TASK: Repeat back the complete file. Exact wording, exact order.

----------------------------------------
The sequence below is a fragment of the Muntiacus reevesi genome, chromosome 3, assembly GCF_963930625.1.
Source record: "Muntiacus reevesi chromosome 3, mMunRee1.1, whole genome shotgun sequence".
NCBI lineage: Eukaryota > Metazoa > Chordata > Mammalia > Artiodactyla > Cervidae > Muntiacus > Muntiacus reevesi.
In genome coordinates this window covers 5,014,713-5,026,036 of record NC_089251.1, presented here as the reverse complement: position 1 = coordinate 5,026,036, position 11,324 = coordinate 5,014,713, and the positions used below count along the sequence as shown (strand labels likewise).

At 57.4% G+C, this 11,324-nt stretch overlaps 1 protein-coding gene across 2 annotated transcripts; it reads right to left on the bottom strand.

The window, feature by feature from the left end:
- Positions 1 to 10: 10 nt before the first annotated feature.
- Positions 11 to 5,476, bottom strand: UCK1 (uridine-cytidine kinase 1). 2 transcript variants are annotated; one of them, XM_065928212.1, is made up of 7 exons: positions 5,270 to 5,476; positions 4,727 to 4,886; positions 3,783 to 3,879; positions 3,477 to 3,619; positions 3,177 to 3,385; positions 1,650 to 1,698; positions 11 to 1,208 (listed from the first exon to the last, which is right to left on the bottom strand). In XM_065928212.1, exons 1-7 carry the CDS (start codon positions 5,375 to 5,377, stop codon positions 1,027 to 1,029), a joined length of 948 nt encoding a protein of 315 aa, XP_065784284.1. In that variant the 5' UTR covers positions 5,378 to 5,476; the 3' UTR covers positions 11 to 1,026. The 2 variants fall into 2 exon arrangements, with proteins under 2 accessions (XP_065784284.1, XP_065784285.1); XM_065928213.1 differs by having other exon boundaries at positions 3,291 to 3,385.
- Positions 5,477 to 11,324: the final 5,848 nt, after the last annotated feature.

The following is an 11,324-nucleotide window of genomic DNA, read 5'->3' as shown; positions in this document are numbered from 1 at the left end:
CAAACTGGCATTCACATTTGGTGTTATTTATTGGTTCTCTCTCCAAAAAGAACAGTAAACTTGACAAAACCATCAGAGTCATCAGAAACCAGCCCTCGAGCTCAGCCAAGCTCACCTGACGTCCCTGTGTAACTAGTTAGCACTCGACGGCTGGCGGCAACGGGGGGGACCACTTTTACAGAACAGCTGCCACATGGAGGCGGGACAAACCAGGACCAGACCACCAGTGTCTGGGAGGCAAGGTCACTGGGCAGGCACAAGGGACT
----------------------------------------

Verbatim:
The sequence below is a fragment of the Muntiacus reevesi genome, chromosome 3, assembly GCF_963930625.1.
Source record: "Muntiacus reevesi chromosome 3, mMunRee1.1, whole genome shotgun sequence".
NCBI lineage: Eukaryota > Metazoa > Chordata > Mammalia > Artiodactyla > Cervidae > Muntiacus > Muntiacus reevesi.
In genome coordinates this window covers 5,014,713-5,026,036 of record NC_089251.1, presented here as the reverse complement: position 1 = coordinate 5,026,036, position 11,324 = coordinate 5,014,713, and the positions used below count along the sequence as shown (strand labels likewise).

At 57.4% G+C, this 11,324-nt stretch overlaps 1 protein-coding gene across 2 annotated transcripts; it reads right to left on the bottom strand.

The window, feature by feature from the left end:
- Positions 1 to 10: 10 nt before the first annotated feature.
- Positions 11 to 5,476, bottom strand: UCK1 (uridine-cytidine kinase 1). 2 transcript variants are annotated; one of them, XM_065928212.1, is made up of 7 exons: positions 5,270 to 5,476; positions 4,727 to 4,886; positions 3,783 to 3,879; positions 3,477 to 3,619; positions 3,177 to 3,385; positions 1,650 to 1,698; positions 11 to 1,208 (listed from the first exon to the last, which is right to left on the bottom strand). In XM_065928212.1, exons 1-7 carry the CDS (start codon positions 5,375 to 5,377, stop codon positions 1,027 to 1,029), a joined length of 948 nt encoding a protein of 315 aa, XP_065784284.1. In that variant the 5' UTR covers positions 5,378 to 5,476; the 3' UTR covers positions 11 to 1,026. The 2 variants fall into 2 exon arrangements, with proteins under 2 accessions (XP_065784284.1, XP_065784285.1); XM_065928213.1 differs by having other exon boundaries at positions 3,291 to 3,385.
- Positions 5,477 to 11,324: the final 5,848 nt, after the last annotated feature.

The following is an 11,324-nucleotide window of genomic DNA, read 5'->3' as shown; positions in this document are numbered from 1 at the left end:
CAAACTGGCATTCACATTTGGTGTTATTTATTGGTTCTCTCTCCAAAAAGAACAGTAAACTTGACAAAACCATCAGAGTCATCAGAAACCAGCCCTCGAGCTCAGCCAAGCTCACCTGACGTCCCTGTGTAACTAGTTAGCACTCGACGGCTGGCGGCAACGGGGGGGACCACTTTTACAGAACAGCTGCCACATGGAGGCGGGACAAACCAGGACCAGACCACCAGTGTCTGGGAGGCAAGGTCACTGGGCAGGCACAAGGGACT